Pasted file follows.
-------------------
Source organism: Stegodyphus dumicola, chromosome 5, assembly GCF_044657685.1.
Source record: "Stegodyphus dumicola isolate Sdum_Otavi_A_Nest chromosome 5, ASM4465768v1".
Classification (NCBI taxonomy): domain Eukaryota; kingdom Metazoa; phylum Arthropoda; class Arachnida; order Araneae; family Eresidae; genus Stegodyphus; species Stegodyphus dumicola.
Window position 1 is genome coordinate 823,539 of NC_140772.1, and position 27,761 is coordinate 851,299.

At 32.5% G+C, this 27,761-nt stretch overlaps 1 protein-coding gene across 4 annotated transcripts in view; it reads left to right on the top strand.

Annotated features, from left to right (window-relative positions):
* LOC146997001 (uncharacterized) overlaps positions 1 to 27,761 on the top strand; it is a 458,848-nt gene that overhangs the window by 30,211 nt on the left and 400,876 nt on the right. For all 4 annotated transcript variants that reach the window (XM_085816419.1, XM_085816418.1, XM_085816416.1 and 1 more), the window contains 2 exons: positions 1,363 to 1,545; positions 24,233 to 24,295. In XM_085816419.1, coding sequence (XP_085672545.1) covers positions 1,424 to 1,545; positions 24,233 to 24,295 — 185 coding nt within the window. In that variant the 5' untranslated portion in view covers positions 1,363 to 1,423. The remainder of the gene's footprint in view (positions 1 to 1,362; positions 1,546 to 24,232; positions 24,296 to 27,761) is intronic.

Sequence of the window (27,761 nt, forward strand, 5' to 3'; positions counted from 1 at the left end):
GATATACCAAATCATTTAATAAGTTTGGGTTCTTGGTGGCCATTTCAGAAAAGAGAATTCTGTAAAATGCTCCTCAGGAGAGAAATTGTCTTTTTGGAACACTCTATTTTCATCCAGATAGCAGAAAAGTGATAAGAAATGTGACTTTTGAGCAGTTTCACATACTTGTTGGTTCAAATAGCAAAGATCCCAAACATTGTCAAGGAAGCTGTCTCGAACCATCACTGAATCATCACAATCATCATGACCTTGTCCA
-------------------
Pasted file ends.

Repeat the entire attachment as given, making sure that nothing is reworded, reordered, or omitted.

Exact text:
Source organism: Stegodyphus dumicola, chromosome 5, assembly GCF_044657685.1.
Source record: "Stegodyphus dumicola isolate Sdum_Otavi_A_Nest chromosome 5, ASM4465768v1".
Classification (NCBI taxonomy): domain Eukaryota; kingdom Metazoa; phylum Arthropoda; class Arachnida; order Araneae; family Eresidae; genus Stegodyphus; species Stegodyphus dumicola.
Window position 1 is genome coordinate 823,539 of NC_140772.1, and position 27,761 is coordinate 851,299.

At 32.5% G+C, this 27,761-nt stretch overlaps 1 protein-coding gene across 4 annotated transcripts in view; it reads left to right on the top strand.

Annotated features, from left to right (window-relative positions):
* LOC146997001 (uncharacterized) overlaps positions 1 to 27,761 on the top strand; it is a 458,848-nt gene that overhangs the window by 30,211 nt on the left and 400,876 nt on the right. For all 4 annotated transcript variants that reach the window (XM_085816419.1, XM_085816418.1, XM_085816416.1 and 1 more), the window contains 2 exons: positions 1,363 to 1,545; positions 24,233 to 24,295. In XM_085816419.1, coding sequence (XP_085672545.1) covers positions 1,424 to 1,545; positions 24,233 to 24,295 — 185 coding nt within the window. In that variant the 5' untranslated portion in view covers positions 1,363 to 1,423. The remainder of the gene's footprint in view (positions 1 to 1,362; positions 1,546 to 24,232; positions 24,296 to 27,761) is intronic.

Sequence of the window (27,761 nt, forward strand, 5' to 3'; positions counted from 1 at the left end):
GATATACCAAATCATTTAATAAGTTTGGGTTCTTGGTGGCCATTTCAGAAAAGAGAATTCTGTAAAATGCTCCTCAGGAGAGAAATTGTCTTTTTGGAACACTCTATTTTCATCCAGATAGCAGAAAAGTGATAAGAAATGTGACTTTTGAGCAGTTTCACATACTTGTTGGTTCAAATAGCAAAGATCCCAAACATTGTCAAGGAAGCTGTCTCGAACCATCACTGAATCATCACAATCATCATGACCTTGTCCA